Opposition activists say more than 15,000 people have been killed in the uprising, while the government says several thousand members of the security forces have died.
The host of the Paris meeting, French President Francois Hollande, said Assad’s departure was “in the interest of Syria, of its neighbours and everybody who wants peace in the region”.
Clinton repeated a US and French call for a UN Security Council resolution under Chapter 7 of the UN Charter, which allows the Council to authorise actions ranging from diplomatic and economic sanctions to military intervention:
“We should go back and ask for a resolution in the Security Council that imposes real and immediate consequences for noncompliance, including sanctions under Chapter 7,” she said.
Western governments have shown no appetite for military intervention like the NATO bombing that helped oust Libya’s Muammar Gaddafi last year, and US officials have repeatedly said in the case of Syria they are talking only about sanctions.
Russia and China have in the past vetoed UN Security Council resolutions designed to pressure Assad, and say they are committed to a peace plan drafted by international envoy Kofi Annan that proposes dialogue without calling for Assad to go.
That plan has been stillborn because the ceasefire that was supposed to precede it in April never took hold. Peace monitors effectively gave up on their mission last month after just weeks in Syria as it became clear there was no peace to monitor.
With heavy fighting now on the outskirts of the capital, events on the ground are outrunning diplomatic initiatives.
A senior French diplomat said recent rebel territorial gains had led to signs that even Moscow was now envisaging a post-Assad Syria, something Russian officials strongly deny.
“The situation on the ground has changed fast over the past three weeks, with security forces having no access to some areas,” the French diplomat said. “We are now hearing things from within political and military circles in Russia that are surprising us and that we were not hearing before.”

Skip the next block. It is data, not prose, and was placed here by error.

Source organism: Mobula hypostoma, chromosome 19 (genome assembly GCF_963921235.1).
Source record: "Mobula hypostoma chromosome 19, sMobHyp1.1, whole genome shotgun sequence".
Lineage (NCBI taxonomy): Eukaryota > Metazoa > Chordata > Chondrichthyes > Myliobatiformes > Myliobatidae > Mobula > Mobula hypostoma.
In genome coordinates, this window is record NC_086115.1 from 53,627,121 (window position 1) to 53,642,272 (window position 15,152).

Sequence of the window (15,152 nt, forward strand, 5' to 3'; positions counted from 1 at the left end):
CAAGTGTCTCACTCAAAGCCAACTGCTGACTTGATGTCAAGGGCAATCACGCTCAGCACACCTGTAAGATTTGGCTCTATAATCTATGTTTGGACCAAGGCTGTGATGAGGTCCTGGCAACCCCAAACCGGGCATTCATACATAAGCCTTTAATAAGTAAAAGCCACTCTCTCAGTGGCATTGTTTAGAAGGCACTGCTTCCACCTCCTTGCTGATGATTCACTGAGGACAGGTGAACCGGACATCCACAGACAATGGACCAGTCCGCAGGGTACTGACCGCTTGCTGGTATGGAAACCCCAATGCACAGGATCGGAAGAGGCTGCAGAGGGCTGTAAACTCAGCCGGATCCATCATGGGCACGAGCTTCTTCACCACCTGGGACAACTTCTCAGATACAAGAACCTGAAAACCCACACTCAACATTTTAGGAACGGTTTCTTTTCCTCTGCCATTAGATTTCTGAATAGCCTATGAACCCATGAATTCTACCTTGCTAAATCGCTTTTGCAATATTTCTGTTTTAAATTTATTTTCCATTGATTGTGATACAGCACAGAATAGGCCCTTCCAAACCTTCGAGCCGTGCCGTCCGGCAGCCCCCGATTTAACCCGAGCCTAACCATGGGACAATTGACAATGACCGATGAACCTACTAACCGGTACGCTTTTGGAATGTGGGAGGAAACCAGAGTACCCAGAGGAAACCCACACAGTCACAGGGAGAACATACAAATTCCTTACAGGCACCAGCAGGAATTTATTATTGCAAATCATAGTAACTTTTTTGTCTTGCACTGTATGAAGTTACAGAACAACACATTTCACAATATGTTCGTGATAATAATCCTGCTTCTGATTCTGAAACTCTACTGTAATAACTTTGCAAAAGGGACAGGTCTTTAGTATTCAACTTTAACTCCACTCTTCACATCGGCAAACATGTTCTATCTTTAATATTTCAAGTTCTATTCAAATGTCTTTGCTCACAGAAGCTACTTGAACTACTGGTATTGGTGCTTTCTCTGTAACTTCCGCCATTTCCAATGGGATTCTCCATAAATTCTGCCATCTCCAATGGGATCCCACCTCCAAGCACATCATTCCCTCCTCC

Tlas’s defection may indicate a growing alienation among the Sunni business elite, which had been slow to embrace the revolt which began among poorer parts of the majority community.
Opposition activists said Tlas would announce that he had abandoned Assad because of anger at civilian deaths. A witness in Damascus said by phone that Tlas’s house in Damascus had been ransacked by security agents after reports that he had fled.
French Foreign Minister Laurent Fabius said the defection meant that Assad’s inner circle “is beginning to understand that the regime is unsustainable”.
Foreign Minister Ahmet Davutoglu of Turkey, Syria’s NATO-member neighbour, agreed: “Every day, generals, colonels, officers are coming, and we have, I think, around 20 generals and maybe 100 high-ranking officers, colonels,” he told France 24 television.
Turkey has moved artillery and troops towards its border with Syria in the two weeks since Syria shot down a Turkish warplane at the frontier. Turkey now says it will treat Syrian units that approach the border as hostile.
Saudi Arabia and Qatar want to fund and arm the rebels, but Western powers have misgivings about sending more weapons into what could become a wider sectarian conflict.
Qatari Prime Minister Sheikh Hamad bin Jassim al-Thani called in Paris for the Security Council, where Russia and China have the power to veto any action, to be sidestepped.
“Are we able to do something outside the Security Council?” he asked. “Yes. Have we done things outside the Security Council in the past? Yes, and there are many examples.
“We are ready to take part in any effort of any kind to free the Syrian people of this tragedy they are in.”
While Syria’s rebels enjoy wide popular sympathy among fellow Arabs, the support of the Sunni-ruled, pro-Western Gulf monarchies also reflects their strategic goal of thwarting the regional ambitions of Assad’s sponsors in Shi’ite-ruled Iran. — Reuters